The EL also allows for direct access to data in all supported JSP scopes. For example, we can access foo using ${foo} instead of pageContext.findAttributes("foo"). It's also possible to access beans and their properties using dot or indexed referencing. For example:


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The expression language has all of the relational operators you would assume: ==, !=, <,>, <=, and >=, &&, ||, ! . Additionally, there are lt, gt, le, ge, eq, and ne operators, to avoid having to use the entity references in XML syntax. There are also the arithmetic operators: +,-,/,*,%, as well as Boolean operators and, or, not, and empty. Another feature of the expression language is that it provides automatic type coercion. For example, int value = "${request.myValue}" would be converted correctly.

It is possible to provide default values. These default values are also type correct. Default values are a useful way to avoid null-pointer exceptions on your page. The following sample shows how to set a var with a default value: <c:set var="city" value="${user.address.city}" default="N/A" />

Now that we've taken a look at some of the features of using an expression language, let's look at the EL supported actions.

Core Actions

The EL is used in the Core tag library. The <c:out> tag outputs EL expression evaluation to the current JspWriter. This is similar in functionality to JSP's <%= scripting exp %>. Using the core actions looks like:

<c:out value="${customer.name}"  default="N/A" />

It's also possible to set and remove scoped variables. The default scope used is Page. For example, we can set a Page scope variable called customer by using <c:set var="customer" value=${customer}" /> and then use <c:remove var="customer" /> to remove it from scope.

With the JSTL we can now use a tag to catch java.lang.Throwable, for example, <c:catch var="myError" />. Using this tag allows for uniform error handling to be declared on a page. This tag isn't meant to replace the existing JSP error page mechanism. By using the <c:catch> tag it becomes possible to have fine-grained error handling; this allows for errors to be handled by the page instead of going to the error page -- not every error that gets thrown really needs to go to the error page. By using the <c:catch> tag, it's possible to design better user interactions because the flow of the page is more user-friendly.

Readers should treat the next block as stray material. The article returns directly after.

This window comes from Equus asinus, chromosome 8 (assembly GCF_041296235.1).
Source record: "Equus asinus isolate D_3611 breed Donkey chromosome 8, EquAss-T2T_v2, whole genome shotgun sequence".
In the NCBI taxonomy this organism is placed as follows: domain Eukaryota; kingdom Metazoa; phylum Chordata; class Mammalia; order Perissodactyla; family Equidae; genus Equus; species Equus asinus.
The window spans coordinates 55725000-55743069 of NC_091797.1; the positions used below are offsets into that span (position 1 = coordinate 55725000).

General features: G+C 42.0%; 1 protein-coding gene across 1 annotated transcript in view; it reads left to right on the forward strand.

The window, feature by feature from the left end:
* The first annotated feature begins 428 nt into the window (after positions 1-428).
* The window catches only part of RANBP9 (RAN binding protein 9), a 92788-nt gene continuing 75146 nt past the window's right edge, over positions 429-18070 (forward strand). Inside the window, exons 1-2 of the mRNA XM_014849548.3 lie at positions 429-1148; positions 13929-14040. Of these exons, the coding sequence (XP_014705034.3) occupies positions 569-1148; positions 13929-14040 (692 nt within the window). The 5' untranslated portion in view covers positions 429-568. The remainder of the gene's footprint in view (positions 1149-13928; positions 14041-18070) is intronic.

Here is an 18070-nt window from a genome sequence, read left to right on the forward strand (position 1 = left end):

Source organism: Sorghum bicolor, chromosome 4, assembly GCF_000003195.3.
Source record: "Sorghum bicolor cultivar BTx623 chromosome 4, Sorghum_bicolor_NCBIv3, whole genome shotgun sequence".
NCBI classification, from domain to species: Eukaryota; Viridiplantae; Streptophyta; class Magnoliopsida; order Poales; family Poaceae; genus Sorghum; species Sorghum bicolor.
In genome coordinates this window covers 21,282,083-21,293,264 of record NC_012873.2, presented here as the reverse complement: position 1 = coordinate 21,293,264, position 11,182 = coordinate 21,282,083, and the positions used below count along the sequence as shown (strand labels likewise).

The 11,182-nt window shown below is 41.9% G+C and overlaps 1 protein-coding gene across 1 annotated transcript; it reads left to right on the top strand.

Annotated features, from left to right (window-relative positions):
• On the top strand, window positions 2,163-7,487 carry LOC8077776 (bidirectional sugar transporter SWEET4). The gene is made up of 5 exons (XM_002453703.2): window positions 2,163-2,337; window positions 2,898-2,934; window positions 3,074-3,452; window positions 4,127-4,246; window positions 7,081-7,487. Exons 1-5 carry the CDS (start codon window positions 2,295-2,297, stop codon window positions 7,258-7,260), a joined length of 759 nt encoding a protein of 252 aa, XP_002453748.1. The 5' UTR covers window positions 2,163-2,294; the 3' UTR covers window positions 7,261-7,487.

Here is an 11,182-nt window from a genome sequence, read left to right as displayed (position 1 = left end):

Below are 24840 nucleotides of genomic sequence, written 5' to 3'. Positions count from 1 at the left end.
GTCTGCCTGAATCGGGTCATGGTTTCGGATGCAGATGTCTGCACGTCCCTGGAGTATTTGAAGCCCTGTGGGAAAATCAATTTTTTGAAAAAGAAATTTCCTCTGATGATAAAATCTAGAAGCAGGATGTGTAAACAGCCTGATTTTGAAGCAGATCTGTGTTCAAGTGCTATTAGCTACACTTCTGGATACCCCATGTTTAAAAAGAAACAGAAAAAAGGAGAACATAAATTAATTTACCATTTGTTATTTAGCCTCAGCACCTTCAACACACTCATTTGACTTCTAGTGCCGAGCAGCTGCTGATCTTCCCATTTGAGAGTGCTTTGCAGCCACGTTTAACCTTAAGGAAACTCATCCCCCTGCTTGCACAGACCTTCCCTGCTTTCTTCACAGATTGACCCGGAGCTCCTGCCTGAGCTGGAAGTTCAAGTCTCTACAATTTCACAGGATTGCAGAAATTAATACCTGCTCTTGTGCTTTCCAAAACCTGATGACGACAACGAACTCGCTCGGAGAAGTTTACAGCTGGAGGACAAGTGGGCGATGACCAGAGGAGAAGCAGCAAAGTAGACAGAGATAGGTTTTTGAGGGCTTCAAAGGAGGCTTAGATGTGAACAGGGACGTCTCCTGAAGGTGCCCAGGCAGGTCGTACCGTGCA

Conditional Actions

Using the expression language in conditional actions can also be a powerful mechanism to simplify JSP code. By using the <c:if> tag, it is possible to construct simple conditional expressions. For example, by accessing an Objects property like so:

<c:if test="${user.visitCount == 1}"
	Welcome back! 


you can see that when there is an if, surely there is an else. Mutually exclusive conditionals are useful when only one of a number of possible alternative actions are evaluated. It is possible to perform "if/then/else" functionality by using the <c:choose>, <c:when>, and <c:otherwise> tags.

Let's look at a sample. If we were processing through some result set, we could use these tags to determine what the correct message to display should be.

<c:when test="${count == 0}">
	No records matched your selection.
	<c:out value="${count}"/> records matched your selection.